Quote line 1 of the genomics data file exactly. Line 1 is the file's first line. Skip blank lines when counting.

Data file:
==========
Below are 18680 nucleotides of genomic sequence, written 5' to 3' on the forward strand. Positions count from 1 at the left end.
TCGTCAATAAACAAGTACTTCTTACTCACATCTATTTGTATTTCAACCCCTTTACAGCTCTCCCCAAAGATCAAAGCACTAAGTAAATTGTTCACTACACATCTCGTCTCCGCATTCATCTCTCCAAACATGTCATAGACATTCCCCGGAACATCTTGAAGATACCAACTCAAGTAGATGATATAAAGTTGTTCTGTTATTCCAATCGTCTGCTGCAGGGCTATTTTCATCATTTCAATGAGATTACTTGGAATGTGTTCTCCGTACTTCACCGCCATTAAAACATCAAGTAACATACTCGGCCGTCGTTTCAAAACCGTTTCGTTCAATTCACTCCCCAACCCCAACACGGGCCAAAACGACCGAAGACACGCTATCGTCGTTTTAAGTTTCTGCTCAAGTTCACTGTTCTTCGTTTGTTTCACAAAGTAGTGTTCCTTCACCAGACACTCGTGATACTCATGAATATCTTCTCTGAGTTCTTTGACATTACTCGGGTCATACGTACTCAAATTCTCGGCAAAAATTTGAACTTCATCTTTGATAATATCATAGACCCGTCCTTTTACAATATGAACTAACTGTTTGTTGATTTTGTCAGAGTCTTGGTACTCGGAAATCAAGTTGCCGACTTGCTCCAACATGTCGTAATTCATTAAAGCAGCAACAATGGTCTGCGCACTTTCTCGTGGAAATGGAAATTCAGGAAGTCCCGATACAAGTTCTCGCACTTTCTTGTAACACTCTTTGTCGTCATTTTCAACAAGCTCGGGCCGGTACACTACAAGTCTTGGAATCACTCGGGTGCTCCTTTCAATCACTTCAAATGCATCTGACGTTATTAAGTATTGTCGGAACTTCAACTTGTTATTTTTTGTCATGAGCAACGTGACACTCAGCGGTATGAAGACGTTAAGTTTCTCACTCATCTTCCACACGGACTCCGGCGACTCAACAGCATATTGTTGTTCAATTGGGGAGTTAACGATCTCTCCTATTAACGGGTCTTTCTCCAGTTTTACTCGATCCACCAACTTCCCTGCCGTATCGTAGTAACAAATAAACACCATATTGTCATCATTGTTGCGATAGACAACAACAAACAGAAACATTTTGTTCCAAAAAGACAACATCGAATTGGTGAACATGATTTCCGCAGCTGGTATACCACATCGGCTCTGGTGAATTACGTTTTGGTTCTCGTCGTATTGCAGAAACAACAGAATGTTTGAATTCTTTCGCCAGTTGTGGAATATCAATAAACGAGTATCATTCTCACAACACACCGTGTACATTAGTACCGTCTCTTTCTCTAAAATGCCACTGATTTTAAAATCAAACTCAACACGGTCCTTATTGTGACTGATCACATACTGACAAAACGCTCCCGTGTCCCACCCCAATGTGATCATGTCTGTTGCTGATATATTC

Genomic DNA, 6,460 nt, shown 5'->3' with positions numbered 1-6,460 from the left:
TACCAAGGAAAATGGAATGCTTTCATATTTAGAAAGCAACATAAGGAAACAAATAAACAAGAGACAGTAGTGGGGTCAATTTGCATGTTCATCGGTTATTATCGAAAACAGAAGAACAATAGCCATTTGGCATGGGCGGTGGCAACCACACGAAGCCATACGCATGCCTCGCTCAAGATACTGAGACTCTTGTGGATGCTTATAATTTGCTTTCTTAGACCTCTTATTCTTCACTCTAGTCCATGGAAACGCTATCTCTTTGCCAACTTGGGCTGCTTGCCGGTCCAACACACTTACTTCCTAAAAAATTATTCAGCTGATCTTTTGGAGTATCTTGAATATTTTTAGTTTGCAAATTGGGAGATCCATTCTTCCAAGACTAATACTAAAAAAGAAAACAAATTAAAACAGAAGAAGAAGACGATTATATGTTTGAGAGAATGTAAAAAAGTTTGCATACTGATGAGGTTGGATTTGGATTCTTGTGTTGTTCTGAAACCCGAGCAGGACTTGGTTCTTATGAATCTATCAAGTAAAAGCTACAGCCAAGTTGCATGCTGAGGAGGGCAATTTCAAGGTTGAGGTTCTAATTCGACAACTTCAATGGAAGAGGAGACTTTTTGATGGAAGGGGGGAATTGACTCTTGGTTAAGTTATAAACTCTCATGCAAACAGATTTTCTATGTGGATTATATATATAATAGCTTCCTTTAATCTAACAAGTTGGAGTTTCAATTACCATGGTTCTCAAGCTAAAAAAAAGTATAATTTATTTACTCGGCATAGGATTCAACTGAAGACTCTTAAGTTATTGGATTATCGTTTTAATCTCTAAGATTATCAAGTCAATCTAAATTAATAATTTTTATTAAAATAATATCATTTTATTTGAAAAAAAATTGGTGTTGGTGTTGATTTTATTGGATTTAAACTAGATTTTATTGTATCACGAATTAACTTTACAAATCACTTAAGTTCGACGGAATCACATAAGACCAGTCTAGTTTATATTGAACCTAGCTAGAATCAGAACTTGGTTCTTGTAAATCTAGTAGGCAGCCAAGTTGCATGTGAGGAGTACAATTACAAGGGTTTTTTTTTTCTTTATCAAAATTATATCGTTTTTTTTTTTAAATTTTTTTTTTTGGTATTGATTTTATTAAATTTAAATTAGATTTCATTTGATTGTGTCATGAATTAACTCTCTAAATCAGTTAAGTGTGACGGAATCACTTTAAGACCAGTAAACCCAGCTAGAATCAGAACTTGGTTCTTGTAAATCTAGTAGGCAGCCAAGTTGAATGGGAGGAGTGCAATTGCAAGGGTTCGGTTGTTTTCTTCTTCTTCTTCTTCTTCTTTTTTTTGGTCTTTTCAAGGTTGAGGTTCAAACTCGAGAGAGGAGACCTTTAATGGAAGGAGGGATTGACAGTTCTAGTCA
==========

Below are 18680 nucleotides of genomic sequence, written 5' to 3' on the forward strand. Positions count from 1 at the left end.